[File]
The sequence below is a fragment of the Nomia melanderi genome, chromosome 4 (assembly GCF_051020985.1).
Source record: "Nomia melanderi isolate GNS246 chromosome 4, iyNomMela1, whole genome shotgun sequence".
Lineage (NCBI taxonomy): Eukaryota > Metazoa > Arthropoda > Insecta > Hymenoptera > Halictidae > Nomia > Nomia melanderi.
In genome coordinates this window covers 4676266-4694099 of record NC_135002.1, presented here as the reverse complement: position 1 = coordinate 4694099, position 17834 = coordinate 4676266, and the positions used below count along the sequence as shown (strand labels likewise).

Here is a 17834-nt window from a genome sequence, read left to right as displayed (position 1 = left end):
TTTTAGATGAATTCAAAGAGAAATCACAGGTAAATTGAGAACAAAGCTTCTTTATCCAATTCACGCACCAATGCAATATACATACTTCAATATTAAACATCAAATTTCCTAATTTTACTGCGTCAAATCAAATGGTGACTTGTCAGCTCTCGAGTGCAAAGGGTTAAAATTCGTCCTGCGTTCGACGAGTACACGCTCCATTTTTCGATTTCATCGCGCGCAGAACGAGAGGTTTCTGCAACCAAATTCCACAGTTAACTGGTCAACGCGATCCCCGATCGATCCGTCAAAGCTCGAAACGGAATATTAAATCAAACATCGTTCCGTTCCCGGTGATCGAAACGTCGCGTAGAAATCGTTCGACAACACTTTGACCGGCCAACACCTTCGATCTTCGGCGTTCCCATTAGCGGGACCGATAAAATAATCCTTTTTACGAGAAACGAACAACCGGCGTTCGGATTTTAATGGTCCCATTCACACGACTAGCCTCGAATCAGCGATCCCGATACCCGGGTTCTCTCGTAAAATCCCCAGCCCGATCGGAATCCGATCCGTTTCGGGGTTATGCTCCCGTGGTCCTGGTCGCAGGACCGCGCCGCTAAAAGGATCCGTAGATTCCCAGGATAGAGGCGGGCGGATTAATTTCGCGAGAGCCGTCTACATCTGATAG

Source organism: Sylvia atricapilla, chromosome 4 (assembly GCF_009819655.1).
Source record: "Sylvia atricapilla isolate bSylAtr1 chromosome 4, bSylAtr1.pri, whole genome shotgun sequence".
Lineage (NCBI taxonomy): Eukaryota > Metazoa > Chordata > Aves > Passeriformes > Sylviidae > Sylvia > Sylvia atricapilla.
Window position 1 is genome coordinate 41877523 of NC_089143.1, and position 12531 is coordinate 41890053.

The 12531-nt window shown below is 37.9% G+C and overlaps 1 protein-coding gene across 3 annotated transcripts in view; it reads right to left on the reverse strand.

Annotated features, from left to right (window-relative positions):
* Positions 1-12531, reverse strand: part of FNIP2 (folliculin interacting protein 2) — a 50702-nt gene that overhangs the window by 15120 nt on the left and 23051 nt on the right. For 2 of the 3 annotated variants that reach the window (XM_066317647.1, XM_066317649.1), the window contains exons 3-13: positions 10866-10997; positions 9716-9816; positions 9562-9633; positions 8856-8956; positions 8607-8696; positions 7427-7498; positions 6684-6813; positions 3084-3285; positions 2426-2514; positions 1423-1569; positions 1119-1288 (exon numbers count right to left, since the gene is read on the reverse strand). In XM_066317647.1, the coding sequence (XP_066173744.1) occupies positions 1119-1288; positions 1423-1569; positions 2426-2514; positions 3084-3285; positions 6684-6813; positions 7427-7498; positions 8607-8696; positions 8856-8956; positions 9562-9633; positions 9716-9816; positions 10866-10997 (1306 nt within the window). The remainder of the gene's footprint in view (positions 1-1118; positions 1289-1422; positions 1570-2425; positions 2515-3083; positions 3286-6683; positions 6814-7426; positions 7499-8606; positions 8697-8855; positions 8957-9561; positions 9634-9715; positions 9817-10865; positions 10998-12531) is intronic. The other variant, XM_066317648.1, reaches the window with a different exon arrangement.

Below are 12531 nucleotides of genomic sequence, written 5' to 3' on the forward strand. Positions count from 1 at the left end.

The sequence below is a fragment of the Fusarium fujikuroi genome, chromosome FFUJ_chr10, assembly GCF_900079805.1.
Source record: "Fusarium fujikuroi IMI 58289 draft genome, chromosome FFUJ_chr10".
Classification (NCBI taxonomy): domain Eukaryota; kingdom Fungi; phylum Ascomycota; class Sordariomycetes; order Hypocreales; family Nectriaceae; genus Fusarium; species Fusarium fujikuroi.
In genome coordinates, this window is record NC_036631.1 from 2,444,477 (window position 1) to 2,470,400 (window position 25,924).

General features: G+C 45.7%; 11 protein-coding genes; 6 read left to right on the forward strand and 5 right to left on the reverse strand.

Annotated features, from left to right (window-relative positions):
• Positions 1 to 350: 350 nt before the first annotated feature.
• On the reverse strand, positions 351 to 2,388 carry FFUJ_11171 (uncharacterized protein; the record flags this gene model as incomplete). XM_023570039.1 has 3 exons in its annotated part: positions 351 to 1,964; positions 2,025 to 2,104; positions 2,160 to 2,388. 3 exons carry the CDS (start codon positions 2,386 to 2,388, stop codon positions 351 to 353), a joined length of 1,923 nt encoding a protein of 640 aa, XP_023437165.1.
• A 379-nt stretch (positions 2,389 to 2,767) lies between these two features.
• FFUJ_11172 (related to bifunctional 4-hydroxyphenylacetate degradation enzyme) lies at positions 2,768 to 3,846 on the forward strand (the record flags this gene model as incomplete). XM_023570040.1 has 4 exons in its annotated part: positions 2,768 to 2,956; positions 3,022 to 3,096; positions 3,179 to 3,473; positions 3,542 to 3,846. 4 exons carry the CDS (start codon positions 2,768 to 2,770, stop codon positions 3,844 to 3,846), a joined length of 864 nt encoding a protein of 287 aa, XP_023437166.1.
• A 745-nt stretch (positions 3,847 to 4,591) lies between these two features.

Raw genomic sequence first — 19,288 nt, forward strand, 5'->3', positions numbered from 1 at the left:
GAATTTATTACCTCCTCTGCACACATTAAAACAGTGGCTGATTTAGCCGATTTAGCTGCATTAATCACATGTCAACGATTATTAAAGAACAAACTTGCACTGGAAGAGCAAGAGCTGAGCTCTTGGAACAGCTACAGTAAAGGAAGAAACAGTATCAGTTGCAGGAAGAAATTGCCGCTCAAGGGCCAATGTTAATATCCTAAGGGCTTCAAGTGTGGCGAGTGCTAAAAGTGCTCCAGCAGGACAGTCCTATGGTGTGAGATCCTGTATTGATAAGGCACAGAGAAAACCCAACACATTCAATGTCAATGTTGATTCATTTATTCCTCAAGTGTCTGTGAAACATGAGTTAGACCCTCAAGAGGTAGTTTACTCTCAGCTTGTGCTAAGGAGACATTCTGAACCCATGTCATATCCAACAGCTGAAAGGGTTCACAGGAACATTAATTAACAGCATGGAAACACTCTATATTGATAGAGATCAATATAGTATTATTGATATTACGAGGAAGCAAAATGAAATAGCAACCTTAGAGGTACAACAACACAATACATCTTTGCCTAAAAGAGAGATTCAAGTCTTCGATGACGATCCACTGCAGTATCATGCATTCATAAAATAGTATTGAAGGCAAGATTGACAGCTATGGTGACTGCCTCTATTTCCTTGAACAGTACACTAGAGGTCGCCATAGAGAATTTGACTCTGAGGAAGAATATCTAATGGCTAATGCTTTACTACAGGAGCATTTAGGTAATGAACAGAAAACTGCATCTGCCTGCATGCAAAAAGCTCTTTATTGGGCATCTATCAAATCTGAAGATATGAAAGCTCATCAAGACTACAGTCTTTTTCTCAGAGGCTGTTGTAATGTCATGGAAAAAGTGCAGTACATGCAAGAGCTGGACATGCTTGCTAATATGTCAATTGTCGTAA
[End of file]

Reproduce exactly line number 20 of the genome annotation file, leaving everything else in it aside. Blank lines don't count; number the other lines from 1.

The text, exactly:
Annotated features, from left to right (window-relative positions):